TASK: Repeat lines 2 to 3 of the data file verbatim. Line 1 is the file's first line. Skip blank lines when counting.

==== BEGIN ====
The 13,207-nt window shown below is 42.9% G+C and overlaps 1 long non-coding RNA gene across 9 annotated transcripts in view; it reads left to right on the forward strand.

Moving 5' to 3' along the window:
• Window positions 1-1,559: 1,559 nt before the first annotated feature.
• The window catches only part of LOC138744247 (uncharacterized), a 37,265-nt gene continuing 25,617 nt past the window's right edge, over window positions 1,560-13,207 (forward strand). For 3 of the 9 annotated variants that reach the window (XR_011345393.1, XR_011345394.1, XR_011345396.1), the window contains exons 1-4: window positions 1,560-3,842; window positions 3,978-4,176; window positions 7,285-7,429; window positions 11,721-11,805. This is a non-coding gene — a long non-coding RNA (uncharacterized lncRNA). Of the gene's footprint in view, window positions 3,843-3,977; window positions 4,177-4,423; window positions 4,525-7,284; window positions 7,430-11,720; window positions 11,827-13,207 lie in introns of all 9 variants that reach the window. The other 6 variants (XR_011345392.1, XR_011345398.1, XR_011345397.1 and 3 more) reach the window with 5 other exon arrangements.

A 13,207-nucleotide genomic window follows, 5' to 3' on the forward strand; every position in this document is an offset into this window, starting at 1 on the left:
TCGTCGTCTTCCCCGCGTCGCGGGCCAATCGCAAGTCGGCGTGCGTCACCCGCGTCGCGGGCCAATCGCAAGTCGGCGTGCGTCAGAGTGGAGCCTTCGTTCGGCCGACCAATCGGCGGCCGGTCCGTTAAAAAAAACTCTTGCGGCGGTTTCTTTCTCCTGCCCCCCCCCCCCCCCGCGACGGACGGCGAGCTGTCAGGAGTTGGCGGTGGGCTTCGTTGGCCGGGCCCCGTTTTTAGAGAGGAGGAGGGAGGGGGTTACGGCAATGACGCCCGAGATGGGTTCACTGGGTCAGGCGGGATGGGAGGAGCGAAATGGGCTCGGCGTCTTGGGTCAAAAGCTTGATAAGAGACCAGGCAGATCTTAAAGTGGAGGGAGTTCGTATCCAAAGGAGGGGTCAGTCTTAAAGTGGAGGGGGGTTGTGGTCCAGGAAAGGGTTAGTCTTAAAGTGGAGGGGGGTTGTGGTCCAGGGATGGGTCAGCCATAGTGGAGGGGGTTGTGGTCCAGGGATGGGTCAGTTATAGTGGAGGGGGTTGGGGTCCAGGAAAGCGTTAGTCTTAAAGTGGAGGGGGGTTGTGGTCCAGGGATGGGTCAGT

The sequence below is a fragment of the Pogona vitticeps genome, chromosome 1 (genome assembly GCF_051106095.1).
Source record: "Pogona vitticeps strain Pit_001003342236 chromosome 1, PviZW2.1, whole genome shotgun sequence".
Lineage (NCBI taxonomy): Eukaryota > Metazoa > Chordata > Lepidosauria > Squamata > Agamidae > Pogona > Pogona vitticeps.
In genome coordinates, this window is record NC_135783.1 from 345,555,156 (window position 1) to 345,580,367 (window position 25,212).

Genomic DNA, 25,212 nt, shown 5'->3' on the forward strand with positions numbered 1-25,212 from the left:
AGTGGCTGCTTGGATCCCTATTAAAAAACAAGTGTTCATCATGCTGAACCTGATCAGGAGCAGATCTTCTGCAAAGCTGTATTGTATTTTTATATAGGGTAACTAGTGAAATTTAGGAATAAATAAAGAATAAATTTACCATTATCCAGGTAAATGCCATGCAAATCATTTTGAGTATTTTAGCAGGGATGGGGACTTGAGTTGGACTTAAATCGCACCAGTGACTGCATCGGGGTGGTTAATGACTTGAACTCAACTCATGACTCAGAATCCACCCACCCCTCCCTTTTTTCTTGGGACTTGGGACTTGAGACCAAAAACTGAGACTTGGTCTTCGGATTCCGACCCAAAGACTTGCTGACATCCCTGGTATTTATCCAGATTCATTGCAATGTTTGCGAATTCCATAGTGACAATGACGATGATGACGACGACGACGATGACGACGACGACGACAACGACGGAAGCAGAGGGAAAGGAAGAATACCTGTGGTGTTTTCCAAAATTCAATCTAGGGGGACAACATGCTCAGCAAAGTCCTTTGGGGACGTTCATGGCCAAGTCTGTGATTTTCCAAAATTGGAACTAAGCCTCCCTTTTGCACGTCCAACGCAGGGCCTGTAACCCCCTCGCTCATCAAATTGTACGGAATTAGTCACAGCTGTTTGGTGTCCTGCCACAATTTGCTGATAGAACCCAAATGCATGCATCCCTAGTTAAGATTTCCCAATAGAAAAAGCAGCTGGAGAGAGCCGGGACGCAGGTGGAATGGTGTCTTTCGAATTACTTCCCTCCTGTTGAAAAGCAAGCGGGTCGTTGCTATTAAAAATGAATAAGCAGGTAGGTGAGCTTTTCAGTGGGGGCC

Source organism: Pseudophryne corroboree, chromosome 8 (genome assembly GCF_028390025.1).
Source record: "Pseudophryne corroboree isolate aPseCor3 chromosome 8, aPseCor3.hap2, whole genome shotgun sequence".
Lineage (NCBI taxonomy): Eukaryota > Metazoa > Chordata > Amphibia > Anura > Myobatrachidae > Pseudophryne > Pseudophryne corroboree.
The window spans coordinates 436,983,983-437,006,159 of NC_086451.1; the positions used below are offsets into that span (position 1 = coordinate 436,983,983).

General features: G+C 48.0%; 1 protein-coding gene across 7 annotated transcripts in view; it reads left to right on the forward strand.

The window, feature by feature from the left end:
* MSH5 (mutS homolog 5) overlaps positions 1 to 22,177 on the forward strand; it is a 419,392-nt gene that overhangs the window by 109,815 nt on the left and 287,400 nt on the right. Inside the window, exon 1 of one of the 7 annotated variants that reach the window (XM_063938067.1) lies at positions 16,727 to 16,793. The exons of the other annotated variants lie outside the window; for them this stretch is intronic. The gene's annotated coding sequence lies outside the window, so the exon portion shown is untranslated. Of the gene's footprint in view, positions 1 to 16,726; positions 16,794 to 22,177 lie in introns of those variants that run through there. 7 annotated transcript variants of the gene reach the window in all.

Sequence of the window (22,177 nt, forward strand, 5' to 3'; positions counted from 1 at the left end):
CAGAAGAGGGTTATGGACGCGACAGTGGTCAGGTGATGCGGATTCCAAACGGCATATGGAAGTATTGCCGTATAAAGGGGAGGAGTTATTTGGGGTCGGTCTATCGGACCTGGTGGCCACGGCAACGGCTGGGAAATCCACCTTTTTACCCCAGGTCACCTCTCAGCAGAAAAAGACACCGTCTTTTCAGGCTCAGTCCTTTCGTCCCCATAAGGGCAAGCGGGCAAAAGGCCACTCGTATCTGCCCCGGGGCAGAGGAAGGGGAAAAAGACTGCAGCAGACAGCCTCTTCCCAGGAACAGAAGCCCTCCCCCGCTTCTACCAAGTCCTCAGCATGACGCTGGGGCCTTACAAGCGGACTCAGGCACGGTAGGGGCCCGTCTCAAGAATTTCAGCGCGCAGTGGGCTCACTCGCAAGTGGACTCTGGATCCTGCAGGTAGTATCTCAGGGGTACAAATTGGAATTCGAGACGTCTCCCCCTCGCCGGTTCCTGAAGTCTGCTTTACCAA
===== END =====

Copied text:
Moving 5' to 3' along the window:
• Window positions 1-1,559: 1,559 nt before the first annotated feature.